A Roundup reporter's account on page 10A of today's paper is a forewarning of what we may expect this spring and summer if drought continues - as expected.
The wildfire that reporter Myndi Brogdon describes burned only an acre of ground. But its intensity and the danger it represented portended far more dire consequences. After all, over the past six months the Rim country has received less precipitation than it did during the summer that the Dude fire consumed more than 24,000 acres of forest.
Lightning strikes are out of our control. But our own behavior can either add to the danger - or reduce it. To lessen the chances of tragedy, we all need to have an attitude of aggressive diligence. We need to pay attention to how we handle matches and cigarette butts and campfires and our charcoal grills. We need to pay attention right down to where we park our cars with their hot mufflers when we pull them off the road. And, surely, we need to pay attention to how our visitors from the Valley act while spending time in our neighboring wildlands.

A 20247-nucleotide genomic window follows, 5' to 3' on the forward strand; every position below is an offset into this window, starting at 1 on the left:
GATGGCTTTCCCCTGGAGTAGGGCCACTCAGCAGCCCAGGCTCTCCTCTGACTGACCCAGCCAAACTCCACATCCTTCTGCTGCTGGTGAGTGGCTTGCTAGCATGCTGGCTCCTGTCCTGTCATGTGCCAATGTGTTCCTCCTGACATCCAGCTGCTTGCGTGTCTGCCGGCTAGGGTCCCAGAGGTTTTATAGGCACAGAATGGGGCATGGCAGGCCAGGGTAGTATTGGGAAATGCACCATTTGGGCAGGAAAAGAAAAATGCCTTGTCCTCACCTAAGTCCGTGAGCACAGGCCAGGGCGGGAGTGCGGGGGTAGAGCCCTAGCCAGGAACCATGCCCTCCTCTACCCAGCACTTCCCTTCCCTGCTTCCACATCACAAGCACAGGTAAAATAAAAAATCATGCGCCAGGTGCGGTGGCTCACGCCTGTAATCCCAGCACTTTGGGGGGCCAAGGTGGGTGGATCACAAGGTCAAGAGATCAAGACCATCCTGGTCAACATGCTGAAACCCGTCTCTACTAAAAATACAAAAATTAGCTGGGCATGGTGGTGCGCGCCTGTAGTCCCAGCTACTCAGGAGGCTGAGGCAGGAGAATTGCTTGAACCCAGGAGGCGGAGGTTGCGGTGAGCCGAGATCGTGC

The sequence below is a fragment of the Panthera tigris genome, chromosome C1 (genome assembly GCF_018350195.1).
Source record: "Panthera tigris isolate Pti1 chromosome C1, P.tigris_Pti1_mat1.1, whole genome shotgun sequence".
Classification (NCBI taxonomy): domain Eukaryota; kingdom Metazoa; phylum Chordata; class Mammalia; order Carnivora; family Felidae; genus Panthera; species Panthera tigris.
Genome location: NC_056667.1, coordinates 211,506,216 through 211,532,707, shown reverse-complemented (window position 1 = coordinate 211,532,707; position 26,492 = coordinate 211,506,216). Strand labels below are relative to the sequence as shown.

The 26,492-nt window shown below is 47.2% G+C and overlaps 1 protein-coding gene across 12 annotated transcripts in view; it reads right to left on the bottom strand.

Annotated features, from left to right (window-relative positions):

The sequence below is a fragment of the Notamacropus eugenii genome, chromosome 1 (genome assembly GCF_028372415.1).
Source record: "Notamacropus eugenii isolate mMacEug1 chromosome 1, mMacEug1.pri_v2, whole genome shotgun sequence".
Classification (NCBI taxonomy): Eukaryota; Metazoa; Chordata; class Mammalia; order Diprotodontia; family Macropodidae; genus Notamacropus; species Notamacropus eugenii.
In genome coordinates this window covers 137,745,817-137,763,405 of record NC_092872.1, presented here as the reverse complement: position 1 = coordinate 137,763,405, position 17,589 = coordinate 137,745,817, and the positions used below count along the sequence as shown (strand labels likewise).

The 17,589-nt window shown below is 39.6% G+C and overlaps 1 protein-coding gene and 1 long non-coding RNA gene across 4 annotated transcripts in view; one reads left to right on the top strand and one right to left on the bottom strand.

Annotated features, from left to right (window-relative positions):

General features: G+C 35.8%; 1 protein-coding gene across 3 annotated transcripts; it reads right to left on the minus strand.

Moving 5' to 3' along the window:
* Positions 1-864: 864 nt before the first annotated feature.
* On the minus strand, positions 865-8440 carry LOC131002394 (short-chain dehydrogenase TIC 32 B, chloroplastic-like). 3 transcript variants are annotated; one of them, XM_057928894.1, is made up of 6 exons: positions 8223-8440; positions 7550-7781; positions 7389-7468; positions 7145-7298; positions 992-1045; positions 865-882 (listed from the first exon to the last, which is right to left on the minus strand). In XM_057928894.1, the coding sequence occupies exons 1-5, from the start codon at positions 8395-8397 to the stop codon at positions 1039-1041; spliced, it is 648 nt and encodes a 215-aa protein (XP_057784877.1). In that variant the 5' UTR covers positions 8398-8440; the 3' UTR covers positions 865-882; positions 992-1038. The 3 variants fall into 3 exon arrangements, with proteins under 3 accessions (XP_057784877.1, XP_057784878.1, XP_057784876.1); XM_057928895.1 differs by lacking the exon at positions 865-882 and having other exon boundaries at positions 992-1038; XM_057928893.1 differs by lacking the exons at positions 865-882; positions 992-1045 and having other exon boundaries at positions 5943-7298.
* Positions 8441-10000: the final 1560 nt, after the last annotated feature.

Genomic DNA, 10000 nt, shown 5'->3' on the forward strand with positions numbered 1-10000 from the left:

We need to be educators, living billboards, to get the message across to those passing through to the forest that fire is a deadly enemy, an especially dangerous one this year.
Pass along a gentle reminder when you come in contact with forest-bound Phoenicians. Tell them of the tally for the summer of 1990: 63 homes, six lives.
A few words can make a difference.